The Sovereign Pontiffs have approved and highly commended Confraternities and also enriched them with many Indulgences. St. Francis de Sales, with great earnestness, exhorts all seculars to join them. What pains, moreover did not St. Charles Borromeo take to establish and multiply these Confraternities. In his Synods, he particularly recommends confessors to engage their penitents to join them. And with good reason; for these Sodalities, especially those of our Blessed Lady, are so many Noe's arks, in which poor seculars find a refuge from the deluge of temptations and sins which inundates the world. We, from the experience of our Missions, well know the utility of these Confraternities. As a rule, a man who does not attend the meetings of a Confraternity commits more sins that twenty men who do attend them. A Confraternity can well be called a tower of David; a thousand bucklers hang upon it -- all the armour of valiant men (Cant. iv. 4). The reason that Confraternities do so much good is that in them the members acquire many weapons of defence against hell, and put in practice the requisite means of preservation in Divine grace, which are seldom made use of by seculars who are not members of these Confraternities.
1. In the first place, one means of salvation is, to meditate on the eternal truths: Remember thy last end, and thou shalt never sin (Ecclus. vii. 40). How many are lost because they neglect to do this! With desolation is all the land made desolate; because there is none that considereth in his heart (Jer. xii. 11). But those who frequent the meetings of their Confraternities are led to think of these truths by the many meditations, lectures, and sermons they there hear: My sheep hear my voice (Jo. x. 27).
2. To save one's soul prayer is necessary: Ask, and you shall receive (Jo. xvi. 24); this the members of the Confraternities do constantly. God also hears their prayers the more readily; for He has Himself said that He grants graces more willingly to prayers offered up in common: If two of you shall consent upon earth concerning anything whatsoever they shall ask, it shall be done to them by my Father (Matt. xviii. 19): on which St. Ambrose says that "many who are weak, when united become strong; and it is impossible that the prayers of so many should not be heard."
3. In Confraternities the Sacraments are most likely to be frequented, both on account of the rules and the example given by the other members. And thus perseverance in grace is more easily obtained, the sacred Council of Trent having declared that Holy Communion is "an antidote whereby we may be freed from daily faults, and be preserved from mortal sins."
4. Besides the frequentation of the Sacraments in these Confraternities, many acts of mortification, humility, and charity towards the sick brethren and the poor, are performed. Well would it be if this holy custom of assisting the sick-poor of the place were introduced into all Confraternities.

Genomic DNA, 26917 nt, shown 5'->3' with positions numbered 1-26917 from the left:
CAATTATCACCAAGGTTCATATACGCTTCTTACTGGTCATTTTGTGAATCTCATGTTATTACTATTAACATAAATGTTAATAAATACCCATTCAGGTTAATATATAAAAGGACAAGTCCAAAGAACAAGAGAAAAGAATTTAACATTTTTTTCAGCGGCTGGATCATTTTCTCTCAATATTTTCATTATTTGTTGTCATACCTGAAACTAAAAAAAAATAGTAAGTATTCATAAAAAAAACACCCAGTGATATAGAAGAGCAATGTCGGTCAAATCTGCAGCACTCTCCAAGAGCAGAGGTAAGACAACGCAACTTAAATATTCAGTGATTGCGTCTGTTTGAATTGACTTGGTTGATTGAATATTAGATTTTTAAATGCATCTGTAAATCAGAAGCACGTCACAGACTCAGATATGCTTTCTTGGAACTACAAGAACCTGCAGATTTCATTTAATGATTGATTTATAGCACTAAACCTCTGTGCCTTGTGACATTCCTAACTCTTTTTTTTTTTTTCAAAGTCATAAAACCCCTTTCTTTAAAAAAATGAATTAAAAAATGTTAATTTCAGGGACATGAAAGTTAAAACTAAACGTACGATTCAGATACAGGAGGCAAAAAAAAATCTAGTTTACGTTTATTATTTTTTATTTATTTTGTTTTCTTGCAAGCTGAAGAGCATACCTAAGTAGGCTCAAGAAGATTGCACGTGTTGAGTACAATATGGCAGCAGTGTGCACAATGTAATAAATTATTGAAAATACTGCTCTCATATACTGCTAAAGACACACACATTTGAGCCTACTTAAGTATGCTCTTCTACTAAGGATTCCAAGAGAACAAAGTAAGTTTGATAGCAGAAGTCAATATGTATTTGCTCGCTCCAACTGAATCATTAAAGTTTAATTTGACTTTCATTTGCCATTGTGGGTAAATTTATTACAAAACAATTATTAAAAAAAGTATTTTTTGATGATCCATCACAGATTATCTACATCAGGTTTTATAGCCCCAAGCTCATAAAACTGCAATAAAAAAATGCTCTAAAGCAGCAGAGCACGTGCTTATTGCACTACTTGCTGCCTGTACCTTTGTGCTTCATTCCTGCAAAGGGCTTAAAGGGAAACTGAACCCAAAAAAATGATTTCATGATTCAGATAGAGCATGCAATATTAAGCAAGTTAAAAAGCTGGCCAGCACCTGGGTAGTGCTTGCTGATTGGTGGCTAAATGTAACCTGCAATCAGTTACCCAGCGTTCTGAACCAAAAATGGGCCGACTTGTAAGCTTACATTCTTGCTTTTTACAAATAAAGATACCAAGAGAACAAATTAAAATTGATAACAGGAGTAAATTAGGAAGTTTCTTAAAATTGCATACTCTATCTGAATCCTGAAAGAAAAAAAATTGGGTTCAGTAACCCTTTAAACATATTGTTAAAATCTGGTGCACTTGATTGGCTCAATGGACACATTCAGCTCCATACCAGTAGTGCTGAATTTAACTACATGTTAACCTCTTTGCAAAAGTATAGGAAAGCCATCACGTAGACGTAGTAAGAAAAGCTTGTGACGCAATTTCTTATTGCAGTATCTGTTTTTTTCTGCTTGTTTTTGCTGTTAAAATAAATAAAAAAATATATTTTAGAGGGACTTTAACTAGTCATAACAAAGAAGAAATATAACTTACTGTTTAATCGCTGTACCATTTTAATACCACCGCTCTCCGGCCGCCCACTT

5. We have already said how profitable it is for our salvation to serve the Mother of God; and what else do the members do in the Confraternity but serve her? How much is she not praised there! How many prayers are not there offered to her! From the very beginning, the members are consecrated to her service; they choose her in an especial manner for their sovereign Lady and Mother; they are inscribed in the Register of Mary's children; hence, as they are her servants and children in an especial manner, in an especial manner are they treated by her, and she protects them in life and in death. So that a member of a Confraternity of Mary can say, Now all good things came to me together with her (Wis. vii. 11).
Each member should therefore pay attention to two things: First of all, the object that he should have in view should be no other than to serve God and his Mother Mary and save his soul; secondly, not to allow worldly affairs to prevent his attendance at the meeting on the appointed days; for he has there to attend to the most important business that he has in the world, which is his eternal salvation. He should also endeavour to draw as many others as he can to join the Confraternity, and especially to bring back those members who have left it.
Oh, with what terrible chastisements has our Lord punished those who have abandoned the Confraternity of our Blessed Lady! There was a brother who did so in Naples; and when he was exhorted to return, he answered: "I will do so when my legs are broken and my head is cut off." He prophesied; for, a short time afterwards, some enemies of his broke his legs and cut off his head.
On the other hand, the members who persevere have both their temporal and spiritual wants provided for by Mary. All her domestics are clothed with double garments (Prov. xxxi. 21). Father Auriemma relates how many special graces Mary grants to members of the Confraternity, both in life and in death, but more particularly in death. Father Crasset gives an account of a young man, who, in the year 1586, was dying. He fell asleep; but afterwards waking he said to his confessor: O Father, I have been in great danger of damnation, but our Blessed Lady rescued me. The devils presented my sins before our Lord's tribunal, and they were already preparing to drag me to hell; but the Blessed Virgin came and said to them: "Whither are you taking this young man? What business have you with a servant of mine, who has served me so long in my Confraternity? The devils fled and thus was I delivered from their hands." The same author also relates that another brother had also, at the point of death, a great battle with hell; but at length, having conquered, filled with joy, he exclaimed: "Oh, what a blessing it is to serve the Holy Mother in her Confraternity!" and thus filled with consolation he expired. He then adds that in Naples, when the Duke of Popoli was dying, he said to his son: "Son, know that the little good that I have done in this life I attribute to my Confraternity. Hence I have no greater treasure to leave thee than the Confraternity of Mary. I now value more having been one of its members, than being Duke of Popoli."